AUTHOR SPOTLIGHT: GREG DRAGON
An Interview by Christopher Mobley
Ask any reader, and they’ll tell you that the main trait of a great novel is the ability to allow readers to discover a new world within the story. This is one of the many positive traits of the fantasy novels of Greg Dragon. With multiple novels in the Science Fiction and Fantasy genre, he not only capture’s his the imagination of his audience, but also brings diversity to the genre with his characters. With a true passion for writing, Greg Dragon immerses his readers into a world of mystery, adventure and fantasy.
How long have you been writing books? At what age did you decide to start writing, and how many have you written so far, both published and unpublished?
I started writing books—as in novels—at the beginning of 2013. Prior to that I had written quite a number of short stories along with blogging extensively (five days a week). I had one blog where I would post up a chapter a week for some fanfiction. I’ve written my entire life. Writing in story form started roughly when I was 11, but back then my mother was my only reader, but I have always written short stories and poetry. At this point, I have a total of eight books (one currently unpublished) and I have five novellas in a serial, with the sixth entry to be published in the next month or so.
When it comes to your works, you seem to mainly focus on Science Fiction and Fantasy. Where do you find inspiration when it comes to create the worlds in which you stories and characters take place?
I grew up on Science Fiction shows and movies, and I have always read Sword and Sorcery. As I grew older however, I began to notice that Science Fiction had people who looked like me, whereas Sword and Sorcery didn’t. This naturally made me pay attention to Science Fiction more, and I fell in love with space operas. Shows like: Battlestar Galactica, Star Wars, Star Trek, et al. In terms of books, as a kid I read every Xanth novel by Piers Anthony, I think I’m caught up on all of the Shannara books by Terry Brooks, and Frank Herbert’s Dune blew my mind. Comic books, my choice was Conan the Barbarian, so I nothing but imaginary worlds being hammered into my head to the point where I wanted to start creating some of my own.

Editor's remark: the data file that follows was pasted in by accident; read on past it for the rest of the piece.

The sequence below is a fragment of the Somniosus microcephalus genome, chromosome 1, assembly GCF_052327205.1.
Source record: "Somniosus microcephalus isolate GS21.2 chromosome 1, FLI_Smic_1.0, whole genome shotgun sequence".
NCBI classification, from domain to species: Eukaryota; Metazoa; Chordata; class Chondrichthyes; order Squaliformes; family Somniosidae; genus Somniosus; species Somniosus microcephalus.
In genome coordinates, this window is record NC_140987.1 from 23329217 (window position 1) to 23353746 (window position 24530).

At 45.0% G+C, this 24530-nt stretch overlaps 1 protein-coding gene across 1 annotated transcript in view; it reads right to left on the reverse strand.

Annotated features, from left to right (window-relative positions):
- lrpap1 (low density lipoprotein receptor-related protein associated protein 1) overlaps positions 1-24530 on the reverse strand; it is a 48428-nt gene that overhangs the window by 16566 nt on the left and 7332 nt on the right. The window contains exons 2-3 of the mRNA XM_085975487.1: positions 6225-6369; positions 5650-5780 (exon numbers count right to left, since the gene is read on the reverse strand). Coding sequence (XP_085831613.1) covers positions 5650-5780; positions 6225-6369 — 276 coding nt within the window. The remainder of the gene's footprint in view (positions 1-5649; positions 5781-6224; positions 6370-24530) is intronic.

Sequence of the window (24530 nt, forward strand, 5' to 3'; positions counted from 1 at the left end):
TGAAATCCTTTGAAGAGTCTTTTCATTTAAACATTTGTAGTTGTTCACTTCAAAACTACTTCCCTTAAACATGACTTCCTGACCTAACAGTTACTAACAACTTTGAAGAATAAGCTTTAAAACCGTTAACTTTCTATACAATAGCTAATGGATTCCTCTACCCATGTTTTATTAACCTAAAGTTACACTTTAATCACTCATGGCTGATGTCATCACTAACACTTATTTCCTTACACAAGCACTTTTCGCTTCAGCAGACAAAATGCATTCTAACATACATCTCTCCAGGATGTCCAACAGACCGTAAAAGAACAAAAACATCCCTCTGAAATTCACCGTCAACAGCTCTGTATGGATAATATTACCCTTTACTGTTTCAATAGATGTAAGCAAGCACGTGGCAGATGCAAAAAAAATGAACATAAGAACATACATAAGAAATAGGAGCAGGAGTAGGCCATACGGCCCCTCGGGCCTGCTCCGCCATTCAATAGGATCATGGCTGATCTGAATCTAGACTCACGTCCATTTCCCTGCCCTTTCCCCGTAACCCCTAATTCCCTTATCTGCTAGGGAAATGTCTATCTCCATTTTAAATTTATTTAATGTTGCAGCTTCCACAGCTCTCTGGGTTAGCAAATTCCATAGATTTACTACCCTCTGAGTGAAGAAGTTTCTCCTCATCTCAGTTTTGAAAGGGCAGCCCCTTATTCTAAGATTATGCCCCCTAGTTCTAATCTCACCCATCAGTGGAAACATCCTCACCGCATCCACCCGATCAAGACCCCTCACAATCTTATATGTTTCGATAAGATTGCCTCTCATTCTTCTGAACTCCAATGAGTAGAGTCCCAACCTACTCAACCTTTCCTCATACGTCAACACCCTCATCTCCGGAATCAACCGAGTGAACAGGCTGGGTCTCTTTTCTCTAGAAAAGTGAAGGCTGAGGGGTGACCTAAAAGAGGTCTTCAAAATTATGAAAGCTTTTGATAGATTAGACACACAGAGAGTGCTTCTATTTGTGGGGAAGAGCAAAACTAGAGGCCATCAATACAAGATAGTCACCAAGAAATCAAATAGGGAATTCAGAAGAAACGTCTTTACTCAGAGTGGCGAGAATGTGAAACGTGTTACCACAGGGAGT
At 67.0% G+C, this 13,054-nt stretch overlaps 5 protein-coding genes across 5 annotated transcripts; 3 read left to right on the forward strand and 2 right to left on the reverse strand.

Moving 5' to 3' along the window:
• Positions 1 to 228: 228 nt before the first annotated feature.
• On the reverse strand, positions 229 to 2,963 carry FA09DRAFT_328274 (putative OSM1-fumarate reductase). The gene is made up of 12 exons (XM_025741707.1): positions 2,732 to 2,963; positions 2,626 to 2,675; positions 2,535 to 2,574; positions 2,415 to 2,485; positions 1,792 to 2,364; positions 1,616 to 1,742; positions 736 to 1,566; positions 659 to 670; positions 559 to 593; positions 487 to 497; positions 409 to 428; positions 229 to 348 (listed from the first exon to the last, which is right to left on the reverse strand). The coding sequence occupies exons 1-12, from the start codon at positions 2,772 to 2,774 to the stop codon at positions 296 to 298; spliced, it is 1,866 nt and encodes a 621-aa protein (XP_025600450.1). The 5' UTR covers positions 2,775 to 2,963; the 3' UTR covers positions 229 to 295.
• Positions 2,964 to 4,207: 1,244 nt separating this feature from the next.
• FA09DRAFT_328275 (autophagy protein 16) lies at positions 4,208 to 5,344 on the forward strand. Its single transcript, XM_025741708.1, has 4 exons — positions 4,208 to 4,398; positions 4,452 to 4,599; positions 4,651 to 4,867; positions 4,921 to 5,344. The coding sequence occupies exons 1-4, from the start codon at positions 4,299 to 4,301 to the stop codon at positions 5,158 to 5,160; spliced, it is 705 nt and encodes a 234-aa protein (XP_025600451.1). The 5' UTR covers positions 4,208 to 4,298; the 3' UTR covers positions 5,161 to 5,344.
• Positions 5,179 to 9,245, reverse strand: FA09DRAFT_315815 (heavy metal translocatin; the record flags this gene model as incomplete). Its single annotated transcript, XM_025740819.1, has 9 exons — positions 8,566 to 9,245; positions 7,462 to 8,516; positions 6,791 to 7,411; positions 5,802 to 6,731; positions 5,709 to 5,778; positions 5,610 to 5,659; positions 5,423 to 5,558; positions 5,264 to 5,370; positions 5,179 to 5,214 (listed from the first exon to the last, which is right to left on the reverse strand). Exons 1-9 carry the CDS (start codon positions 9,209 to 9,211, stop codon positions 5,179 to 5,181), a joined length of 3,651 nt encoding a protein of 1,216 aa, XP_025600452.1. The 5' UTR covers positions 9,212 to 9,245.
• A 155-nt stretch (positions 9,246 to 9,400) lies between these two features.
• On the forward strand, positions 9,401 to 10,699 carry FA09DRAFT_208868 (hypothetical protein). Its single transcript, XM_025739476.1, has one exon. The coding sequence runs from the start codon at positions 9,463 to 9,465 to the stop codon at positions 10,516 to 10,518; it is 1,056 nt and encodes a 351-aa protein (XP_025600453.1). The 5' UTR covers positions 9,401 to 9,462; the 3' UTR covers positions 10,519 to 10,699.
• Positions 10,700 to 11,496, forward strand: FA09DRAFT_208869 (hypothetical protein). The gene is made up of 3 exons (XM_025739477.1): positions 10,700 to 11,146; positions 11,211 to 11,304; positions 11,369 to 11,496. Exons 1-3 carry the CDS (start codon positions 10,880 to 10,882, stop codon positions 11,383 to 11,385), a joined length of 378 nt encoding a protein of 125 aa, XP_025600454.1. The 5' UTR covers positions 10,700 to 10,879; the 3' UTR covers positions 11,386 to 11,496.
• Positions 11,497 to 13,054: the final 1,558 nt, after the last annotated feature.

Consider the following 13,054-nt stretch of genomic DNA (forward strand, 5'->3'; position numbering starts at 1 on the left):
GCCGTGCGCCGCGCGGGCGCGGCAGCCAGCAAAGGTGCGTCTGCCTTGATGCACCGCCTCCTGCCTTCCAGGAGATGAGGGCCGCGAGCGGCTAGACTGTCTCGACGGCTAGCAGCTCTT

People ask where I come up with the things that I do and it isn’t an easy thing to answer. See, some authors plot out stories, and some just write. I’m of the latter. I dream certain things, sometimes a situation just comes to me, and I walk around with 4-5 stories in my head that I can’t wait to write. Coming up with stories is easy considering the world we live in. Science Fiction has always been a driver for deep thought based on a fictional story. Look at 1984, or Brave New World, actually, let’s move it up to modern times … look at Ready Player One! These stories were entertaining and fictional, but you close the book thinking, “is our world destined to become that horrible place?”
All we have to do is pay attention and a Science Fiction plot is begging to be written. Now more than anytime else in my life, the need for parody is strong. So inspiration is everywhere for me. The hardest part of what I do is definitely not the writing.
Spanning over 5 books, your Knights and Demons series seems to be your main focus. Can you give us a description of the series and why it has gotten your focus throughout your career?
Knights and Demons is a series about a young woman and her father forced to fight off demons to save the earth. I am focused on this series because the lead is a young black woman—not something you see in Urban Fantasy very much—and it is a kick-butt, action-packed story that is fun to write. I started the series really because of the love for my daughter and martial arts. Knights and Demons is a little like the mélange of those two things, with a strong sense of family thrown in.
Funny thing about this series, which brings me back to your earlier question, is that I got the idea from a nightmare I had.
Outside of the Knights and Demons series, which one of your books has been your favorite, the easiest to write, and/or the most successful among readers?
Favorite? The Factory. My one and only crime novel and the book I consider my magnum opus currently. Not for the faint of heart … let’s just say it was inspired heavily by the criminals I grew up with, and the dark underside of Tampa Bay. Easiest to write? The Wired for Love series. Re-wired was the first book that I wrote with a message in mind. It is a story about humans being prejudiced to sentient androids, and outlawing the act of love with them, keeping them “restrained” so that they can be easily identified as machines. If you’ve encountered discrimination (plenty of us have), you will understand why it was easy to write. Coincidentally Re-wired and Single Wired Female has been my most successful series … which is why I will continue to write about the android, Tricia.